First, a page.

Francois Sagan. French. 1954. Novel. Bonjour Tristesse. Teenager’s jealous rage. Tragic plot to prevent her father’s remarriage.

Thomas Mann. German. 1954. Novel. Confessions of Felix Krull: Confidence Man. (Unfinished.) Amoral artist. Picaresque. Series of erotic and criminal escapades. Artist, actor, charlatan.

William Faulkner. American; 1954. Novel. A Fable. WWI. Allegory on death of Jesus. Personifications of abstractions. Modern versions of biblical people.

Kingsley Amis. British. 1954. Novel. Lucky Jim. Ironic title. Comic misfortunes of lower middle class instructor at an English university. Satirizes academic “racket” and cultural pretension.

Simone de Beauvoir. French. 1954. Novel. Les Mandarins. Existentialists during WWII. Philosophy vs. the need to act.

Monday, August 9, 2010

1953: The Adventures of Augie March to The Unnamable.

Chronology of World, British and American Literature

Saul Bellow. American. 1953. Novel. The Adventures of Augie March. Refuses to accept defining role in life. Lower-class Jewish environment. Depression era.

Arthur Miller. American. 1953. Play. The Crucible. Salem witchcraft trials parallel the McCarthyism in America in the early 50s.

LP Hartley. British. 1953. Novel. The Go-Between. Love triangle observed by uncomprehending 13-year-old schoolboy who carries messages between adults.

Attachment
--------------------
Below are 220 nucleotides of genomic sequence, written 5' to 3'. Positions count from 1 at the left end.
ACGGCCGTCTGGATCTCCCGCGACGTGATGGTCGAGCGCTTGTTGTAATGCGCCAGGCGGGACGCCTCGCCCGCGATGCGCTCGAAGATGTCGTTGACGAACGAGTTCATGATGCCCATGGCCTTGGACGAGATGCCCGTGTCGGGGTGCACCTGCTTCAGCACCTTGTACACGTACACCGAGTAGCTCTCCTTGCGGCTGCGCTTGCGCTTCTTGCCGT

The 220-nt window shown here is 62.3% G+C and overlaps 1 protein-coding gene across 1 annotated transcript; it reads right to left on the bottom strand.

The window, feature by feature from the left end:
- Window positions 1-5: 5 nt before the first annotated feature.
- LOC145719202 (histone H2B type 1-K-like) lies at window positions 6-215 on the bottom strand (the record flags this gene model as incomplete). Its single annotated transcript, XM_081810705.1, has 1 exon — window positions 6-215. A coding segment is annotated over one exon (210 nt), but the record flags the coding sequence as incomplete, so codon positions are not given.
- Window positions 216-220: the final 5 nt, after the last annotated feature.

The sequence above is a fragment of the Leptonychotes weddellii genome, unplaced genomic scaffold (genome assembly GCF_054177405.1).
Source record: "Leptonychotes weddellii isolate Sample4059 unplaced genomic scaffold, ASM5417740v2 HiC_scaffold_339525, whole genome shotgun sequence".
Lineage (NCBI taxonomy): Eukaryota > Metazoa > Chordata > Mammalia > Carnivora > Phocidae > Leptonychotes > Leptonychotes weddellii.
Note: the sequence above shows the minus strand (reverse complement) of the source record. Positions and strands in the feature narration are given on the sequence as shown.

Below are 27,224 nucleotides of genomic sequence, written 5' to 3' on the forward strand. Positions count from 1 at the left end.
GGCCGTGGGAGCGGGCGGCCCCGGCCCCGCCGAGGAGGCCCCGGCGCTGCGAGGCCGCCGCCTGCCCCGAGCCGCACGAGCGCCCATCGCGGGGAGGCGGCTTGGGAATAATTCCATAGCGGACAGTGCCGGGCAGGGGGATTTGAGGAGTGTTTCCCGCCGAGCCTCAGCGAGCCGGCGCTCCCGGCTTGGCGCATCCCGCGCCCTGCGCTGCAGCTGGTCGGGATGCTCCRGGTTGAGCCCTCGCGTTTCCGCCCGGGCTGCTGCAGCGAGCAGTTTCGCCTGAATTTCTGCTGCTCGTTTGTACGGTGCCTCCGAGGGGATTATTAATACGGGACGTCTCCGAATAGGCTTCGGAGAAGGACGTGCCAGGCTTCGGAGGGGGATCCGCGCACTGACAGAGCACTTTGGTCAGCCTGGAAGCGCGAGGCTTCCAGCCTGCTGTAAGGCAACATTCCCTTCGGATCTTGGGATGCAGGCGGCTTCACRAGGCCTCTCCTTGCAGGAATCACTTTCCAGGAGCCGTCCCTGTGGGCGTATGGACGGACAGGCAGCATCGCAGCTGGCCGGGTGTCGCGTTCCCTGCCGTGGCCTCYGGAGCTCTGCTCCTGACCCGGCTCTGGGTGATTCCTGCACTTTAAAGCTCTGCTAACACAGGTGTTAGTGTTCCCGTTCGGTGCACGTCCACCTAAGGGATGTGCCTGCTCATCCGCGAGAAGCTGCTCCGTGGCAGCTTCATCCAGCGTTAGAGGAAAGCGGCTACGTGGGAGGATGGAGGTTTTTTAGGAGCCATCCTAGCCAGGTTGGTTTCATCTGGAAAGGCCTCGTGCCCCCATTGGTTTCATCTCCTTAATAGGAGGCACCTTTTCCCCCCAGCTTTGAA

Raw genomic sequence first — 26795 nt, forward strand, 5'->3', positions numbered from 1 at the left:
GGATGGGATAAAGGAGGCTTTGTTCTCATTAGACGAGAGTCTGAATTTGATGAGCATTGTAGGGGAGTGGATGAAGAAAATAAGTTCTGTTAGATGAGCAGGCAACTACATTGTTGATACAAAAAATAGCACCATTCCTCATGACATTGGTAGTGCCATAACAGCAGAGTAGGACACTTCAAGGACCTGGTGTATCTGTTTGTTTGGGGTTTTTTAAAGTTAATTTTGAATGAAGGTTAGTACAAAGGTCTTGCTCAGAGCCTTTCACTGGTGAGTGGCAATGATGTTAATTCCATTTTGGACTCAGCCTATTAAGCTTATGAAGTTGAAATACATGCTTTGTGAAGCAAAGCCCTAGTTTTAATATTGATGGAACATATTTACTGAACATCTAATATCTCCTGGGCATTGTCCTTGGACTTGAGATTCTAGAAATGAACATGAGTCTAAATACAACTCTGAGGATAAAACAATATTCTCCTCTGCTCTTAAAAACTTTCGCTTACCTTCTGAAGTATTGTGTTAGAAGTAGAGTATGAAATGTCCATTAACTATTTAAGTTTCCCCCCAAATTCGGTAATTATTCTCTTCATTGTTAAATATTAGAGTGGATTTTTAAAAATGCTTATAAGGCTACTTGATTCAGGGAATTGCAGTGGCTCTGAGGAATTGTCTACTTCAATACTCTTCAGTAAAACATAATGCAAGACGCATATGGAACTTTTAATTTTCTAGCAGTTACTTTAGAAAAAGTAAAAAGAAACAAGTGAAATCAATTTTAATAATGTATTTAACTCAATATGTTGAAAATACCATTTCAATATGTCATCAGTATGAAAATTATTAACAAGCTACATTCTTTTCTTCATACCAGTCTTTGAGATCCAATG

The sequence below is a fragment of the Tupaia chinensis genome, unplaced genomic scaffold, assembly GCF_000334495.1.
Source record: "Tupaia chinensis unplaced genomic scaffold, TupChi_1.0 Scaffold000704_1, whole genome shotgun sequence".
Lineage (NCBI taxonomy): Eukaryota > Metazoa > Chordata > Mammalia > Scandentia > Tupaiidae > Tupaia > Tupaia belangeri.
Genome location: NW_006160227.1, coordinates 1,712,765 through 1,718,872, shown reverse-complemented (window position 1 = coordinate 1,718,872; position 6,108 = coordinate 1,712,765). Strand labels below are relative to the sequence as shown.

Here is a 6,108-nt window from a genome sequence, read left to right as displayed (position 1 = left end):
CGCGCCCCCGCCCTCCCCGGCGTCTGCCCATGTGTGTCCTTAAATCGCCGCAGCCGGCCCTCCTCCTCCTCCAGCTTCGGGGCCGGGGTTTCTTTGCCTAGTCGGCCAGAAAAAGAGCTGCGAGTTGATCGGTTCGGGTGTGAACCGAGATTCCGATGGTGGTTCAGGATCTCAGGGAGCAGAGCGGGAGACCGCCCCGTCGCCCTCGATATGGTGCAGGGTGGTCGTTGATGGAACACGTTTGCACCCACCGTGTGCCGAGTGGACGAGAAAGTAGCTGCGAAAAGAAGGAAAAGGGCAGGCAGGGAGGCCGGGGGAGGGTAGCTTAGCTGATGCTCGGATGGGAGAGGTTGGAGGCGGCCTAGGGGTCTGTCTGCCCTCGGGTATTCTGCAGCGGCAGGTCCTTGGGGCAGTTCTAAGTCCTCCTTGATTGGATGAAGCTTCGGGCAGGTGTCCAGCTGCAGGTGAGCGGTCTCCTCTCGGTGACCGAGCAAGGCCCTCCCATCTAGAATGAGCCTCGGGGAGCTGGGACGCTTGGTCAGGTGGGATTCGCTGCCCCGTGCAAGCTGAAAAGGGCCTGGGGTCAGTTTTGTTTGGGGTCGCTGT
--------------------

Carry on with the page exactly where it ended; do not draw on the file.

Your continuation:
Jean Anouilh. French. 1953. Play. The Lark About Joan of Arc.

Samuel Beckett. Irish/French. 1953. Novel. The Unnamable. Stream of consciousness, most immobilized of Beckett’s characters. Lives legless and armless in a large jar outside a restaurant. Part of a trilogy.

Thursday, August 5, 2010

1952: A Prisoner of Grace to Waiting for Godot.

Chronology of World, British and American Literature

Joyce Cary. British. 1952. Novel. A Prisoner of Grace. Story of a dynamic liberal politician from the point of view of his wife who is under his spell.

Conrad Aiken. American. 1952. Autobiography. Ushant. Title is from an island off the coast of Brittany. Waking dream suggestive of psychoanalytic free association.